As soon as the cruise ships arrive and discharge their guests onto the quayside hundreds of people make straight for this place and it immediately loses its atmosphere and its charm.  At eight o’clock in the morning however there was no one about except the odd delivery man and it was possible to soak up Mussolini’s fascist  interpretation of the medieval street.

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Weekly Photo Challenge: Symmetry

A Boatafly…

There were some spectacular views from the top over to the other side of the harbour where tiers of multi coloured houses rise like a sheer cliff face above the narrow harbour and piled randomly one above the other with shutters folded back like the wings of a thousand butterflies basking in the sun.

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Weekly Photo Challenge: Shadowed

Besalu Catalonia Spain

Some Recycled Pictures from the Shadows of the Archives…

Caceres Spain

Rhodes - Street of the Knights

I Love Wroclaw Dwarf

Greek Islands Quiz Answers

Greek Islands

The general feedback on my quizzes is that they are too hard.  This one was about the Greek islands which I concede might be a bit difficult if you haven’t been to them or have a copy of the Dorling Kindersley Greek Island guidebook handy.

A lot of people knew that the first picture is Santorini which is not a big surprise but then struggled with the others.

There is a winner however and congratulations to:

Restlessjo  restlessjo

Who correctly identified all four in the right order:

1 Santorini
2 Rhodes
3 Is that Corfu Town?
4 Mykonos

Now I suggest that you click the link and take a look at Jo’s blog, it comes with my recommendation.

 

Weekly Photo Challenge: Contrasts

Light and Shadow

The Street of the Knights in Rhodes because this is one of the best preserved/restored medieval streets in Europe and we wanted to get there before the crowds.  As soon as the cruise ships arrive and discharge their guests onto the quayside hundreds of people make straight for this place and it immediately loses its atmosphere and its charm.  At eight o’clock in the morning however there was no one about except the odd delivery man and it was possible to soak up Mussolini’s fascist  interpretation of the medieval street.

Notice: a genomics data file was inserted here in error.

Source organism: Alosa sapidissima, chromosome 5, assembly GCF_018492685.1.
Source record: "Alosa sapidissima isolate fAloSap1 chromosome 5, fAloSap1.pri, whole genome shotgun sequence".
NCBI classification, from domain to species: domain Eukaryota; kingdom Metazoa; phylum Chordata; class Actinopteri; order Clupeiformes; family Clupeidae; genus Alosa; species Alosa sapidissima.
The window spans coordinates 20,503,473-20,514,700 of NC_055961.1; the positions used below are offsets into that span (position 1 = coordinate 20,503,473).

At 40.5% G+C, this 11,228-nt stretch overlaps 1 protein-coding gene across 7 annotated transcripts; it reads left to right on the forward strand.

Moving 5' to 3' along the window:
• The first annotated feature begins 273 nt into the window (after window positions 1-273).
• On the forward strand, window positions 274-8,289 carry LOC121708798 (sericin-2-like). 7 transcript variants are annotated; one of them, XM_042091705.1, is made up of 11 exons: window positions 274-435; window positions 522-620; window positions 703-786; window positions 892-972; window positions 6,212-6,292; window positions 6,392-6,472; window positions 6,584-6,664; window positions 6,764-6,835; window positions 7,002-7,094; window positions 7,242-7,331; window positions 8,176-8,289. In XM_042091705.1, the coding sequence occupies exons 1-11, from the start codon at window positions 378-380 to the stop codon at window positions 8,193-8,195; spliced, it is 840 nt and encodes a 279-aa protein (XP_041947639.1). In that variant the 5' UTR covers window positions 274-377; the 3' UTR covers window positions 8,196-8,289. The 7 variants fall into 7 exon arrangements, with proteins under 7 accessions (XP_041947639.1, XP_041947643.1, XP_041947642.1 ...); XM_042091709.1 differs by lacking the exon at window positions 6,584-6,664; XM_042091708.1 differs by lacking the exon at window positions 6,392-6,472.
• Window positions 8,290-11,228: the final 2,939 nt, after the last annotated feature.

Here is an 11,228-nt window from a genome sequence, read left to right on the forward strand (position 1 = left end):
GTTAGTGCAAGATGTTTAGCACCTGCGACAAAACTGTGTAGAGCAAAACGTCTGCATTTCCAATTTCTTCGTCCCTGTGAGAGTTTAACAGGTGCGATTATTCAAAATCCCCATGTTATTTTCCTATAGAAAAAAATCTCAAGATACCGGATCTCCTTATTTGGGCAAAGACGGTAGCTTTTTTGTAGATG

Read the full story…

Postcards From Rhodes

Lindos Rhodes Postcard 1980

I visited the Dodecanese island of Rhodes in 1998 for an end of season bargain holiday.   It was a holiday when accommodation was allocated on arrival and we did rather well because we were given a room at the Rodos Palace Hotel at Ixia on the coast just outside of the town of Rhodes.

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Weekly Photo Challenge: Abandoned

Symi Greece Abandoned Mansion

Abandoned Mansion – Symi, Greece

Further up the Kali Strata we walked towards the upper town of Ano Symi passing on the way dozens of abandoned once grand mansions that were built over a hundred years ago when Symi’s sponge fishing and ship building industries were both thriving but which fell into decline in the first half of the twentieth century when both suffered serious economic failure.

Other houses were damaged during the Second-World-War during the German occupation and empty shells stand adjacent to some, like the Pantheon, that have been restored.  Rules on restoration are very strict and this together with difficulties of access for modern vehicles (the only viable means of transporting building materials is by expensive donkey train) means that the cost of a restoration is often prohibitive and for this reason the whole process of regeneration is likely to take some considerable time.

Read the full story…